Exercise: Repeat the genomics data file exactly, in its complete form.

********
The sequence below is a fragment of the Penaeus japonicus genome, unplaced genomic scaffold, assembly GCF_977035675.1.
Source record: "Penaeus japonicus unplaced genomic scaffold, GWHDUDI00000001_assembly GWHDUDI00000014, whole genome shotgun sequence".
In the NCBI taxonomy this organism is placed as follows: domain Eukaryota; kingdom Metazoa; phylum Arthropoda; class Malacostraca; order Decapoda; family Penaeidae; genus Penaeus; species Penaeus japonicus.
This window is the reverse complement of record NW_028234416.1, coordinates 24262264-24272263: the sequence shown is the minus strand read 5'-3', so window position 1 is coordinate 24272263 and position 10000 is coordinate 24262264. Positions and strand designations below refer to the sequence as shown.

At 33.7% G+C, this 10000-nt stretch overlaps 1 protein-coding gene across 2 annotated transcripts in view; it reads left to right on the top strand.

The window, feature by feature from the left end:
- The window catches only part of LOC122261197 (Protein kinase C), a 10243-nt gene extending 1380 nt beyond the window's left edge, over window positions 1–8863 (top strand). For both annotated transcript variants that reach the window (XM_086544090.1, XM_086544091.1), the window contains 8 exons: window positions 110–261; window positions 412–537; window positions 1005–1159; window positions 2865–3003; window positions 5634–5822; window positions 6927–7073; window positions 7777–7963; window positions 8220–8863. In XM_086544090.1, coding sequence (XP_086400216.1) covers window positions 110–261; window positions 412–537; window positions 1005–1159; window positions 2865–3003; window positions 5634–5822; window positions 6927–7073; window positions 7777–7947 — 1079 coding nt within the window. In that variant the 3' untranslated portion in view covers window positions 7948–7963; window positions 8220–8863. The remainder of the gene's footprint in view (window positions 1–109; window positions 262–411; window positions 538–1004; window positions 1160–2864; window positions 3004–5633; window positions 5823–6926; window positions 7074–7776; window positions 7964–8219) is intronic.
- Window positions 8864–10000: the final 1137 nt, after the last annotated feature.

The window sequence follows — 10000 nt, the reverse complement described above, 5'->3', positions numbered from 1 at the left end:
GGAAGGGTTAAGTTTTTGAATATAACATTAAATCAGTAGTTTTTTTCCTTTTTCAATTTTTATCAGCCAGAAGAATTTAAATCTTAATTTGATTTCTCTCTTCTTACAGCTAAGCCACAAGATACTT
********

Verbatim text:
The sequence below is a fragment of the Penaeus japonicus genome, unplaced genomic scaffold, assembly GCF_977035675.1.
Source record: "Penaeus japonicus unplaced genomic scaffold, GWHDUDI00000001_assembly GWHDUDI00000014, whole genome shotgun sequence".
In the NCBI taxonomy this organism is placed as follows: domain Eukaryota; kingdom Metazoa; phylum Arthropoda; class Malacostraca; order Decapoda; family Penaeidae; genus Penaeus; species Penaeus japonicus.
This window is the reverse complement of record NW_028234416.1, coordinates 24262264-24272263: the sequence shown is the minus strand read 5'-3', so window position 1 is coordinate 24272263 and position 10000 is coordinate 24262264. Positions and strand designations below refer to the sequence as shown.

At 33.7% G+C, this 10000-nt stretch overlaps 1 protein-coding gene across 2 annotated transcripts in view; it reads left to right on the top strand.

The window, feature by feature from the left end:
- The window catches only part of LOC122261197 (Protein kinase C), a 10243-nt gene extending 1380 nt beyond the window's left edge, over window positions 1–8863 (top strand). For both annotated transcript variants that reach the window (XM_086544090.1, XM_086544091.1), the window contains 8 exons: window positions 110–261; window positions 412–537; window positions 1005–1159; window positions 2865–3003; window positions 5634–5822; window positions 6927–7073; window positions 7777–7963; window positions 8220–8863. In XM_086544090.1, coding sequence (XP_086400216.1) covers window positions 110–261; window positions 412–537; window positions 1005–1159; window positions 2865–3003; window positions 5634–5822; window positions 6927–7073; window positions 7777–7947 — 1079 coding nt within the window. In that variant the 3' untranslated portion in view covers window positions 7948–7963; window positions 8220–8863. The remainder of the gene's footprint in view (window positions 1–109; window positions 262–411; window positions 538–1004; window positions 1160–2864; window positions 3004–5633; window positions 5823–6926; window positions 7074–7776; window positions 7964–8219) is intronic.
- Window positions 8864–10000: the final 1137 nt, after the last annotated feature.

The window sequence follows — 10000 nt, the reverse complement described above, 5'->3', positions numbered from 1 at the left end:
GGAAGGGTTAAGTTTTTGAATATAACATTAAATCAGTAGTTTTTTTCCTTTTTCAATTTTTATCAGCCAGAAGAATTTAAATCTTAATTTGATTTCTCTCTTCTTACAGCTAAGCCACAAGATACTT